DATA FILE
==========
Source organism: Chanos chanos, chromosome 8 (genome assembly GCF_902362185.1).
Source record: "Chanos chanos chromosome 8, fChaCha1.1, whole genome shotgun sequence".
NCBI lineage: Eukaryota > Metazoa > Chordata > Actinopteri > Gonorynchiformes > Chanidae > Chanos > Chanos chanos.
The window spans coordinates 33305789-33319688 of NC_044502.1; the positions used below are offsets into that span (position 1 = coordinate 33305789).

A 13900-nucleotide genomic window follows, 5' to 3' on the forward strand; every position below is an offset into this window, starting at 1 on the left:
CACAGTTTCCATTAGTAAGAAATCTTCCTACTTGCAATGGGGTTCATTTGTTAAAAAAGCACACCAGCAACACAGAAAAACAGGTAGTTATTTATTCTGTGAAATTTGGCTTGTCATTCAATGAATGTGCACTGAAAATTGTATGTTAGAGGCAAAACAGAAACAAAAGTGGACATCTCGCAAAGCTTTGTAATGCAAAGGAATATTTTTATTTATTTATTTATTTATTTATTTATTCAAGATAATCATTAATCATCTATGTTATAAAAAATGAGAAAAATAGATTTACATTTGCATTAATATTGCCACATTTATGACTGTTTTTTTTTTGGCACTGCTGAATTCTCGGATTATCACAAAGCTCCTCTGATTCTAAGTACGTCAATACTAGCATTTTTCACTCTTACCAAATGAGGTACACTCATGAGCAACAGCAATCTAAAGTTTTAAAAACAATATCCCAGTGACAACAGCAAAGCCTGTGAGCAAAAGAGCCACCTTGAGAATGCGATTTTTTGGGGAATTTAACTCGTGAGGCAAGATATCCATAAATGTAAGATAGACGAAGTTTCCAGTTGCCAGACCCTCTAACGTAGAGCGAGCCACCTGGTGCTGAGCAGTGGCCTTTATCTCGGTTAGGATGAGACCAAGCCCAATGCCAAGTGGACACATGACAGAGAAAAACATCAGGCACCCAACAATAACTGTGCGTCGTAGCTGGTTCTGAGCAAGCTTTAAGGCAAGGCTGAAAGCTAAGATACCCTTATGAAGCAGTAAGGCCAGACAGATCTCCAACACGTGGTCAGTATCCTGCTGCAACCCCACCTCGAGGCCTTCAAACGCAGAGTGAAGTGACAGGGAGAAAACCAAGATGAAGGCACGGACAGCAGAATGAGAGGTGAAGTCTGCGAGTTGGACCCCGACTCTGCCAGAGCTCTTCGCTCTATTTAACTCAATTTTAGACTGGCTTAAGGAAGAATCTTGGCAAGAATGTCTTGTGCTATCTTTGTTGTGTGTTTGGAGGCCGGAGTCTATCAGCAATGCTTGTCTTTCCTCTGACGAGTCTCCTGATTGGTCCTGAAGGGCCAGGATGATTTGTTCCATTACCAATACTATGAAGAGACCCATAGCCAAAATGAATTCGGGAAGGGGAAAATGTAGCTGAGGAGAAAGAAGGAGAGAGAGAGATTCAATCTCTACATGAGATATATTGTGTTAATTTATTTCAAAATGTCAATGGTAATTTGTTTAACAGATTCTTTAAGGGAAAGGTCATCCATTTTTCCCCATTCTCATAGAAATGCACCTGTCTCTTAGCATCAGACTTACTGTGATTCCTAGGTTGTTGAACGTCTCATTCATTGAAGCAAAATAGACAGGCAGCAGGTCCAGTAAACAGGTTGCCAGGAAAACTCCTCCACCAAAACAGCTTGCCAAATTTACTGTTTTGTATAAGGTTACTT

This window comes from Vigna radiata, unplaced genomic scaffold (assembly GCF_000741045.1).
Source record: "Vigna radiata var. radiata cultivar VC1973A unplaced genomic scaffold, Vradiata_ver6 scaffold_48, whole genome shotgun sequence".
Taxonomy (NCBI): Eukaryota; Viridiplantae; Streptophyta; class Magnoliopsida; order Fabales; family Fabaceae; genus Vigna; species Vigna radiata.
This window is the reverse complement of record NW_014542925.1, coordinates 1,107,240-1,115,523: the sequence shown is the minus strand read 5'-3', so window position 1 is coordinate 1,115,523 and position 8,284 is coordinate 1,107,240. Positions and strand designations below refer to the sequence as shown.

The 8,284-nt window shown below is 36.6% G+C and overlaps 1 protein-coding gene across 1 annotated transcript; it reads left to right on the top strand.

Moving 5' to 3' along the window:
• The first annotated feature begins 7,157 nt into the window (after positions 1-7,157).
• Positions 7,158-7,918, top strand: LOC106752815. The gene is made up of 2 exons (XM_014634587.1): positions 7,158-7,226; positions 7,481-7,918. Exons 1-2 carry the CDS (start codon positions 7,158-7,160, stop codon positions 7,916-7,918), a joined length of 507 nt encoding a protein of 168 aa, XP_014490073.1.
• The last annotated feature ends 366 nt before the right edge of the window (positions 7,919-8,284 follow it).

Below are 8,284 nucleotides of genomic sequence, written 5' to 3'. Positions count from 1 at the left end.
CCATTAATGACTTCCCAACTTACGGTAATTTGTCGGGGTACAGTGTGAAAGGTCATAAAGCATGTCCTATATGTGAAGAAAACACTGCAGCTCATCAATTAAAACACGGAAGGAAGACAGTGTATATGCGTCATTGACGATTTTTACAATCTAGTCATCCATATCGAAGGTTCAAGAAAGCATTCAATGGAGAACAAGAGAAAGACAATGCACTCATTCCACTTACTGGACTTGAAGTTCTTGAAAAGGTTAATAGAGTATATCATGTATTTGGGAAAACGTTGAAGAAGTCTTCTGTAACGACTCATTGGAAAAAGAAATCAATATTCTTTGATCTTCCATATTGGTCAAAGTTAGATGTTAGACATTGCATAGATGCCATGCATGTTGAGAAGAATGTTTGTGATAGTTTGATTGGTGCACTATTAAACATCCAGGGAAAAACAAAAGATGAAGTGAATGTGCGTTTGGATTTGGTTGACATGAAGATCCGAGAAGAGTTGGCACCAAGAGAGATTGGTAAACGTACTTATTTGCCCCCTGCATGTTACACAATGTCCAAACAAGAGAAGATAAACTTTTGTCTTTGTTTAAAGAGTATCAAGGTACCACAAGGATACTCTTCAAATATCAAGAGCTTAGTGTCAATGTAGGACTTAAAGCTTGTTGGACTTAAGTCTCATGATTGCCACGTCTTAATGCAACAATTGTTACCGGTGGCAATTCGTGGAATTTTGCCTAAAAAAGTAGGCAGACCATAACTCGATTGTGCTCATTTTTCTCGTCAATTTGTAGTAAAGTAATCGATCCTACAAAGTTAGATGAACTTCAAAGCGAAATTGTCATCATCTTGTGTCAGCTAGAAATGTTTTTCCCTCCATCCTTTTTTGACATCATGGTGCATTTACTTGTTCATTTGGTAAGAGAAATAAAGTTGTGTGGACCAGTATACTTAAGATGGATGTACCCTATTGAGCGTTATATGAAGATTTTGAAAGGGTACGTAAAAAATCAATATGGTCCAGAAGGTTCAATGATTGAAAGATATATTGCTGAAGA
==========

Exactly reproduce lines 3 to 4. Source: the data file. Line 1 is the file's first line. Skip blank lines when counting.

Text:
NCBI lineage: Eukaryota > Metazoa > Chordata > Actinopteri > Gonorynchiformes > Chanidae > Chanos > Chanos chanos.
The window spans coordinates 33305789-33319688 of NC_044502.1; the positions used below are offsets into that span (position 1 = coordinate 33305789).